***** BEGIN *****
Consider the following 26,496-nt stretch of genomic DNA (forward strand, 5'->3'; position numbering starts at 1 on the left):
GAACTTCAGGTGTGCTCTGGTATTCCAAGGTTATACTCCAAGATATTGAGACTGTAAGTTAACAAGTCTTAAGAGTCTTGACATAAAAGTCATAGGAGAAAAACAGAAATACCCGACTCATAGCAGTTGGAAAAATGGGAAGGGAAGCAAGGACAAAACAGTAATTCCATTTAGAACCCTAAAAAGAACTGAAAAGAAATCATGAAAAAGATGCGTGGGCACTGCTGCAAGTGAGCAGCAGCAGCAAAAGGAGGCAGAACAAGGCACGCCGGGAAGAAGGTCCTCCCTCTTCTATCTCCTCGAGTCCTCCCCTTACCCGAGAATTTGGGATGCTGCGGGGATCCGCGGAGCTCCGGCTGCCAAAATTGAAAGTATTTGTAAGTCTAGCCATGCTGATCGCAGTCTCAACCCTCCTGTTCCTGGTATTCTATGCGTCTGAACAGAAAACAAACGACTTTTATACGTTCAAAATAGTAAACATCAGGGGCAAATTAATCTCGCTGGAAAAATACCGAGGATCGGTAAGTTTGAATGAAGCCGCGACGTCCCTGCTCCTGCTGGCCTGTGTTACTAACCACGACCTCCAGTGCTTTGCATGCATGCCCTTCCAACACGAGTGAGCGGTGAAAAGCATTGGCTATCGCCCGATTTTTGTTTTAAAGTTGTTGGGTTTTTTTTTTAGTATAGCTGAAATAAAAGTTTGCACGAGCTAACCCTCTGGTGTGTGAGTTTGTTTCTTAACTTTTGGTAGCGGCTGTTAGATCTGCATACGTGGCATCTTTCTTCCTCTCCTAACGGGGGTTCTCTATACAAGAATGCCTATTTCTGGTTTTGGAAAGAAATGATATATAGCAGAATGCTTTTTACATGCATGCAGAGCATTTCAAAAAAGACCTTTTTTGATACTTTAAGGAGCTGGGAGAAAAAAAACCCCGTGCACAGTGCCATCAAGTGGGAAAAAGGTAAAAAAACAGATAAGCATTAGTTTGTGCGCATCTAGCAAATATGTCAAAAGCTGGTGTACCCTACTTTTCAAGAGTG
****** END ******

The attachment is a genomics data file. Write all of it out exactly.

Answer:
Consider the following 26,496-nt stretch of genomic DNA (forward strand, 5'->3'; position numbering starts at 1 on the left):
GAACTTCAGGTGTGCTCTGGTATTCCAAGGTTATACTCCAAGATATTGAGACTGTAAGTTAACAAGTCTTAAGAGTCTTGACATAAAAGTCATAGGAGAAAAACAGAAATACCCGACTCATAGCAGTTGGAAAAATGGGAAGGGAAGCAAGGACAAAACAGTAATTCCATTTAGAACCCTAAAAAGAACTGAAAAGAAATCATGAAAAAGATGCGTGGGCACTGCTGCAAGTGAGCAGCAGCAGCAAAAGGAGGCAGAACAAGGCACGCCGGGAAGAAGGTCCTCCCTCTTCTATCTCCTCGAGTCCTCCCCTTACCCGAGAATTTGGGATGCTGCGGGGATCCGCGGAGCTCCGGCTGCCAAAATTGAAAGTATTTGTAAGTCTAGCCATGCTGATCGCAGTCTCAACCCTCCTGTTCCTGGTATTCTATGCGTCTGAACAGAAAACAAACGACTTTTATACGTTCAAAATAGTAAACATCAGGGGCAAATTAATCTCGCTGGAAAAATACCGAGGATCGGTAAGTTTGAATGAAGCCGCGACGTCCCTGCTCCTGCTGGCCTGTGTTACTAACCACGACCTCCAGTGCTTTGCATGCATGCCCTTCCAACACGAGTGAGCGGTGAAAAGCATTGGCTATCGCCCGATTTTTGTTTTAAAGTTGTTGGGTTTTTTTTTTAGTATAGCTGAAATAAAAGTTTGCACGAGCTAACCCTCTGGTGTGTGAGTTTGTTTCTTAACTTTTGGTAGCGGCTGTTAGATCTGCATACGTGGCATCTTTCTTCCTCTCCTAACGGGGGTTCTCTATACAAGAATGCCTATTTCTGGTTTTGGAAAGAAATGATATATAGCAGAATGCTTTTTACATGCATGCAGAGCATTTCAAAAAAGACCTTTTTTGATACTTTAAGGAGCTGGGAGAAAAAAAACCCCGTGCACAGTGCCATCAAGTGGGAAAAAGGTAAAAAAACAGATAAGCATTAGTTTGTGCGCATCTAGCAAATATGTCAAAAGCTGGTGTACCCTACTTTTCAAGAGTG